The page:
Greed. Jack Koshick, the promoter of the Milwaukee fest, sought out every opportunity to earn a dollar. He started promoting the March Metal Meltdown in New Jersey, and to finance the festivals, he began putting greater emphasis on “pay to play” bands. Your band gets 25 minutes on a stage if you can drop $2000, no matter how much your band sucks. Multiply that by about 60 bands at each fest. You also start stiffing your bands, and resorting to having guest appearances by porn stars and pro wrestlers to draw people in because bands no longer are willing to play your festival. Eventually, things culiminate in the 2007 edition of the Milwaukee Metalfest, an epic disaster where headliner God Forbid (I like God Forbid, but headlining?) played before 150 people, almost all of them from the other bands that performed that weekend.

Ohio Deathfest 2005
The predecessor to MDF, the Ohio Deathfest was held in the Cleveland suburbs for several years, and featured a lineup of death metal and goregrind bands. Bands like Skinless, Mortal Decay, Mortician, Incantation, et al would play each year for a healthy sized audience. Word had it that Brian Baxter, vocalist for Regurgitation and mild degenerate, apparently ran into some seriously hard times that involved him basically vanishing from the metal scene, and with it ODF died.
In 2005, a Midwest regional promoter known as “Metal Mom” attempted to bring back the festival at a Cleveland venue called the Phantasy, a club most famous for its upstairs pirate ship (seriously). Lividity, Circle of Dead Children, Fleshgrind, Pyrexia, and a handful of middle tier deathmetal and grind bands were supposed to perform on what turned out to be an incredibly hot, humid, miserable weekend, where temperatures easily reached towards 100 degrees. Of course, the venue lacked air conditioning or ventilation, and the show was promoted though nothing more than word of mouth and MySpace.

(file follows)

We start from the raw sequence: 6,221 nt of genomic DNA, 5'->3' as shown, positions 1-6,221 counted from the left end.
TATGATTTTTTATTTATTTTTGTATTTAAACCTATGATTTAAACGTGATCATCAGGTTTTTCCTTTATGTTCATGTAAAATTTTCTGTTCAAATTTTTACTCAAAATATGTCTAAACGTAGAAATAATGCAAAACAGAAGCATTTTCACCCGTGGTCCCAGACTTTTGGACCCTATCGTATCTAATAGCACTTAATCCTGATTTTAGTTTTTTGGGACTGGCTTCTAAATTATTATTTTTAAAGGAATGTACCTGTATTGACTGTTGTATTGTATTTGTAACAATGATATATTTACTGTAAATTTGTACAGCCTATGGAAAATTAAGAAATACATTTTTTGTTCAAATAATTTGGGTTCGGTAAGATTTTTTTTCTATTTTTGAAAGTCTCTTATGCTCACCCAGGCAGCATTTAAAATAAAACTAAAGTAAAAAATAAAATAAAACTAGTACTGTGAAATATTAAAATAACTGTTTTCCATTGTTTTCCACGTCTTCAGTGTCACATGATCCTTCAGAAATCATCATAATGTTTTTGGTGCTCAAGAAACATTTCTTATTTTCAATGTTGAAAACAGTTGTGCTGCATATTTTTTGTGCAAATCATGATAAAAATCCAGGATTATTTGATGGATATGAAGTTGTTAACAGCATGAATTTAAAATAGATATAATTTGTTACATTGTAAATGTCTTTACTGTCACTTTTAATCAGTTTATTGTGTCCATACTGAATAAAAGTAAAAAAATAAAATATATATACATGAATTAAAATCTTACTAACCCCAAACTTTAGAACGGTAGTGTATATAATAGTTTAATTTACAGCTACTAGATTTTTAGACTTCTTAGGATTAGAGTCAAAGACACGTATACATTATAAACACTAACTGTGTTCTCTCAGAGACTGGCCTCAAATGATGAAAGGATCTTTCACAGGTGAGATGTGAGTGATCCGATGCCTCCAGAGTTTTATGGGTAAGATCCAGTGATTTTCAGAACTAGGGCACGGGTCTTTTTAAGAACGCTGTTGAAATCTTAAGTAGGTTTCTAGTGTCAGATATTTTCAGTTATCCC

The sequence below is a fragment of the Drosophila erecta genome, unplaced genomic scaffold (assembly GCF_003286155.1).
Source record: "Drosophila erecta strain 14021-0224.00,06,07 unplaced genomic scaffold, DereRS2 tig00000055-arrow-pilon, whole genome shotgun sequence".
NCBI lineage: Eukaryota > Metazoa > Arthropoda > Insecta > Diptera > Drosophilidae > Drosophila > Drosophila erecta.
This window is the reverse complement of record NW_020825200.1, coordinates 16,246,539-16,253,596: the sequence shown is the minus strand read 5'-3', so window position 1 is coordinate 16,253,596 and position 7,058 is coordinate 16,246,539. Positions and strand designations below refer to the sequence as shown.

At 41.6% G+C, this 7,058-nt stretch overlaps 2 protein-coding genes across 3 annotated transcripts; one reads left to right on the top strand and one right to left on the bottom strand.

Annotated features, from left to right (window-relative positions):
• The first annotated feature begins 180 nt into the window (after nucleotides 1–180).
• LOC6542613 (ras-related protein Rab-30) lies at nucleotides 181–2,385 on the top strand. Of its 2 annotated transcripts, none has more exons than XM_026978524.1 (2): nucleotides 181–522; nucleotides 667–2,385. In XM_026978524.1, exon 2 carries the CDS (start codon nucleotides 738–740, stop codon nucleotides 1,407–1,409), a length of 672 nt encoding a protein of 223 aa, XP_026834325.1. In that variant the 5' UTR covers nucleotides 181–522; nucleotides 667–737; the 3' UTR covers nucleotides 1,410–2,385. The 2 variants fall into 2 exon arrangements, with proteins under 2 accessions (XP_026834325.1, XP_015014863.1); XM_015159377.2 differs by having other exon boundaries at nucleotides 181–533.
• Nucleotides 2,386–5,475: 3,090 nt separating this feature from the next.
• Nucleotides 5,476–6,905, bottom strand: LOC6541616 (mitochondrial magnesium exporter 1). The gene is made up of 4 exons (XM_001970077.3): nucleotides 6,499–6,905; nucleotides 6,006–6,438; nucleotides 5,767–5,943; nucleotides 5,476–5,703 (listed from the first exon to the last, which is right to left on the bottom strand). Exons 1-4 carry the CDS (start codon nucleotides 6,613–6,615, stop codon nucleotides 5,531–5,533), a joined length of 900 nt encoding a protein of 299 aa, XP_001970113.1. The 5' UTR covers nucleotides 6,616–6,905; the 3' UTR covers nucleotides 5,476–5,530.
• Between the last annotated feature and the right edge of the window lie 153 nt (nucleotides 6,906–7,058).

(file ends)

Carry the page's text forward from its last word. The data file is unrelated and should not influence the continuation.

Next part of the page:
Safe to say that the turnout was so low (150 people tops?) that the owners of the venue, having not been paid for the use of the club, ended the show immediately after Circle of Dead Children’s set on Saturday evening. Supposedly some of the bands ended up performing at a bar across the street, but much like Jack Koshick, Metal Mom has since gone into some sort of witness protection program (though she did attempt, then cancel, an attempt to bring the same mess to Michigan a few years later). The Ohio Deathfest is thus finally laid to rest, so forgotten that hardly any trace that it ever happened remains online.

Death in the Forest Festival 2006
What happens when overly ambitious New Yorkers decide to throw a 2 stage outdoor metalfest in upstate? Comedy, that’s what. Trouble began when bands started cancelling on the fest (1349 and Belphegor come to my immediate memory), then the fest couldn’t get a stable venue, then more bands cancelled, and the fest ended up being a modest show in a club in NYC that switched venues on the DAY OF THE FESTIVAL. The lineup actually still featured some solid bands such as Skinless, Impaled, and Vital Remains, but this cluster fuck of a mess is why promoting and organizing shows should be left to people who understand logistics.